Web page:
Tutorial :Writing a 'print' function in Python



Question:

I want to create a function that works like the build-in print function in Python:

print 'test', i, 'started'  

So a call like this should work:

log('test', i, 'started)  

The log function should call the logging.info() function (from the Python logging module). How can I create such a function?

This is my first try:

import logging  def log(*args):      logging.info(args)    log('test', i, 'started)  

But the output is not what I want:

('test', 2, 'started')  

While it should be:

test 2 started  


Solution:1

This works:

def log(*args):      logging.info(' '.join(map(str, args)))  


Solution:2

You can do this kind of thing:

def log(*args):    logging.info(' '.join(args))  


Solution:3

How about:

def log(*args):      logging.info(' '.join([str(arg) for arg in args]))  

HTH!


Solution:4

Define a function that takes a variable number of arguments, you can operate on the parameter list args to print it how you'd like:

>>> def log(*args):  ...   print args    >>> log("a", 1, "b")  ("a", 1, "b")  

Or:

>>> def log(*args):  ...   for a in args:  # <- loop over the arguments  ...     print a,   # <- notice the comma that says "no newline".  ...   print        # <- force a newline after the log statement.    >>> log("a", 1, "b")  a 1 b  

If you want to use logging.info:

logging.info(msg[, *args[, **kwargs]])

Logs a message with level INFO on the root logger. The arguments are interpreted as for debug().

>>> def log(*args):  ...   logging.info(" ".join("%s" %a for a in args))  


Solution:5

I do this, to make it accept a format string. Coming from a C world, I like my format strings. I use code exactly like this in several production systems.

def logf(fmt, *args):      try: m = fmt % args      except:          # Catch mismatch between fmt/args; prevents logging.info from          # failing below, as well.          m = fmt          fmt = "%s"      if DEBUG:          stderr.write("[%s] %s\n" % (time.asctime(), m))      logging.info(fmt, *args)  

Usage:

logf("There are %u entries in the list, and my mood is %s.", len(L), "sad")  logf("It works without arguments, as well")  logf("Test %d started", i)  

Call me old-school, I guess. This is all Python 2, by the way - 3 is far different.


Solution:6

The logging methods require a format-string as the first argument (or, as some others have suggested, a literal string to log). You can easily generate a format string for a given-number of arguments with code something like this:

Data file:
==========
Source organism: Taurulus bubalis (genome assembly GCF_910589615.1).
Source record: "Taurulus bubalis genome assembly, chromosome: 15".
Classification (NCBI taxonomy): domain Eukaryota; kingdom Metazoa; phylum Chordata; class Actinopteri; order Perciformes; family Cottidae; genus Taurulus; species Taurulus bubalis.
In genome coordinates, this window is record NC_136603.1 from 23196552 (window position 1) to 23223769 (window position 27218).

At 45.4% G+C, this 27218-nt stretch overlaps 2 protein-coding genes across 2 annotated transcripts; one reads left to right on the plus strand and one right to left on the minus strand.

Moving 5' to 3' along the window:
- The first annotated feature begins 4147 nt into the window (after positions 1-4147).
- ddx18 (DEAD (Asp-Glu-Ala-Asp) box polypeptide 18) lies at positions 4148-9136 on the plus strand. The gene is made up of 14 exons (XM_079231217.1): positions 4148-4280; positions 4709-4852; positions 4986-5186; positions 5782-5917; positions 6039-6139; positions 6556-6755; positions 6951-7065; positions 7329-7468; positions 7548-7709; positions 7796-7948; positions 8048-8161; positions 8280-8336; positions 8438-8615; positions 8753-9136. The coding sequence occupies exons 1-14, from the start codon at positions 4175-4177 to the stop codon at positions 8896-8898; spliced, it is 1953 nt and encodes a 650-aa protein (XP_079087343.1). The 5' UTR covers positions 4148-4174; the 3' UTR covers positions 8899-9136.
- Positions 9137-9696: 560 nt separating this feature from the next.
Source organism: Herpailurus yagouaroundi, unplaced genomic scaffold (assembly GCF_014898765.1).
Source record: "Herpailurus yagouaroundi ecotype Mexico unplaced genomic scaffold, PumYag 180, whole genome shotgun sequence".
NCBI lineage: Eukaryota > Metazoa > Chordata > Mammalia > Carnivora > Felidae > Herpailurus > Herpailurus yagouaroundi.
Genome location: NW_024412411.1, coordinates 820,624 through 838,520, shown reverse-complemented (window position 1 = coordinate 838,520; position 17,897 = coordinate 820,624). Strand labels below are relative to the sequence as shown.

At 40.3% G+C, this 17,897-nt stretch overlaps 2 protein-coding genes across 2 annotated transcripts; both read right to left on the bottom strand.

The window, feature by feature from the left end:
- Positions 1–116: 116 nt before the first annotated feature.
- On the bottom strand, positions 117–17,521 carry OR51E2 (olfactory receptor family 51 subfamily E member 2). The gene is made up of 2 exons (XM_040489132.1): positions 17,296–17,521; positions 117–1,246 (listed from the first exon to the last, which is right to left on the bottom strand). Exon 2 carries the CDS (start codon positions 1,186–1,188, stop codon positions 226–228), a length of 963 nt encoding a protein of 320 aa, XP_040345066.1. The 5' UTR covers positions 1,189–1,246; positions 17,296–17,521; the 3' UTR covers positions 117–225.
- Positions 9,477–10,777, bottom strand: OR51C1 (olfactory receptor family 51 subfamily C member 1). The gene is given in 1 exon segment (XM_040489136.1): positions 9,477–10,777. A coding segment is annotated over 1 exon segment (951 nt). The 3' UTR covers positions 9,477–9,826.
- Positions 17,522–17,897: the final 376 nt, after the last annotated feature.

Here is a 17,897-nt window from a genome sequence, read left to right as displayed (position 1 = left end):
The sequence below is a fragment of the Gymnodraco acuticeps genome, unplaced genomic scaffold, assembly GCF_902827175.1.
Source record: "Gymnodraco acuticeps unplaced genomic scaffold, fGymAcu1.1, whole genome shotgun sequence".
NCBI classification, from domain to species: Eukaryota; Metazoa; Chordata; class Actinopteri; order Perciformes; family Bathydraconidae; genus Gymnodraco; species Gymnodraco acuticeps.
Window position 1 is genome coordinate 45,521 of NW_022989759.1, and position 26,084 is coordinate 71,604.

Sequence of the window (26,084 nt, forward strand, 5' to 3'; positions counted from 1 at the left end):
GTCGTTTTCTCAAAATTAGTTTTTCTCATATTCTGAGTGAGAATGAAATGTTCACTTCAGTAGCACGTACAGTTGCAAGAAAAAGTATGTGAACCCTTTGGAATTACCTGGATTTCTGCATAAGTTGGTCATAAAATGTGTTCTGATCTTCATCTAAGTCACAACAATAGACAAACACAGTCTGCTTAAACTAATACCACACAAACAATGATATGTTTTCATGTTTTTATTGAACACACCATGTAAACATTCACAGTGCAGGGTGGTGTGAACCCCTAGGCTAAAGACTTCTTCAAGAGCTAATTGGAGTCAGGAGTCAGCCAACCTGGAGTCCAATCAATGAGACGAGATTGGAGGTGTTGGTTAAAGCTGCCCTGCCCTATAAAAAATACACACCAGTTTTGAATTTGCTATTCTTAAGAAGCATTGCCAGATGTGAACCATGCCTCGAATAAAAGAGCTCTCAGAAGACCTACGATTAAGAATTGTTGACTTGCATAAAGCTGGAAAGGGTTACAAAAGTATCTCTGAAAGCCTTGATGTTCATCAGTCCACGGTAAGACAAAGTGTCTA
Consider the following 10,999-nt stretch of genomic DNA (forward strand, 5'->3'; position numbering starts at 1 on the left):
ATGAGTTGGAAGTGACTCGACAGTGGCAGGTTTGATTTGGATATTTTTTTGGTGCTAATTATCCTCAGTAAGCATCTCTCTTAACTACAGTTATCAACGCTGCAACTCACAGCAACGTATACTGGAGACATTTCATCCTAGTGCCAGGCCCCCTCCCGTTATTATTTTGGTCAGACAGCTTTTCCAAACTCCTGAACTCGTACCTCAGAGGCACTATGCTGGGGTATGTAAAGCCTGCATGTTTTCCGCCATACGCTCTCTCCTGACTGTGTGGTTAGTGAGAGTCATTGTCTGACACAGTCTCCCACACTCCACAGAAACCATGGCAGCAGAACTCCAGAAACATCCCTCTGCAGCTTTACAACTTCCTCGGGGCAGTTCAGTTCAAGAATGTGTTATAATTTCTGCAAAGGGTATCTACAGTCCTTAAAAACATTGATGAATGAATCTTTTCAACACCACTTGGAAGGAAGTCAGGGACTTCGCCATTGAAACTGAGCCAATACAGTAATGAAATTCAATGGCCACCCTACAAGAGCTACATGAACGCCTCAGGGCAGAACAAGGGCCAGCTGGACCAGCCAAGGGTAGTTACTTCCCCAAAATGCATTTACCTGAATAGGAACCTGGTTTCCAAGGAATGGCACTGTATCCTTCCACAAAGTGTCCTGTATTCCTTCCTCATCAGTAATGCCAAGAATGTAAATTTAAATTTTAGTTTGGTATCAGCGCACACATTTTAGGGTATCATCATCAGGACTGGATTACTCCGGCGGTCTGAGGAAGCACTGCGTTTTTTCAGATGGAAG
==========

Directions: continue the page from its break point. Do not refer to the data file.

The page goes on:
def log(*args):      fmt_string = ' '.join(['%s'] * len(args))      logging.info(fmt_string, *args)  

This works because the multiplication operator on lists is defined to extend the list with copies of the list's contents.

Note that I'm passing *args as the second "argument" to logging.info -- this is Python's syntax for expanding a sequence (args will be a tuple, I believe) into a series of positional arguments in the function call.


Solution:7

One day I was reading the python docs and I came across the functools.partial() method (or I read about it somewhere -- I can't remember). A little playing around led to the following code I now put at the beginning of every python script I write:

  import sys, functools    nl = "\n"    def StreamOut(stream, *s, **kw):      k = kw.setdefault      # Process keyword arguments      sep     = k("sep", "")      auto_nl = k("auto_nl", True)      prefix  = k("prefix", "")      convert = k("convert", str)      # Convert position arguments to strings      strings = map(convert, s)      # Dump them to the stream      stream.write(prefix + sep.join(strings))      # Add a newline if desired      if auto_nl:          stream.write(nl)    out  = functools.partial(StreamOut, sys.stdout)  outs = functools.partial(StreamOut, sys.stdout, sep=" ")  dbg  = functools.partial(StreamOut, sys.stdout, sep=" ", prefix="+ ")  err  = functools.partial(StreamOut, sys.stderr)    out("Hi there", "how are you?")  outs("Hi there", "how are you?")  

Put it into a file and try them out. This makes for some easily-extendible functions.


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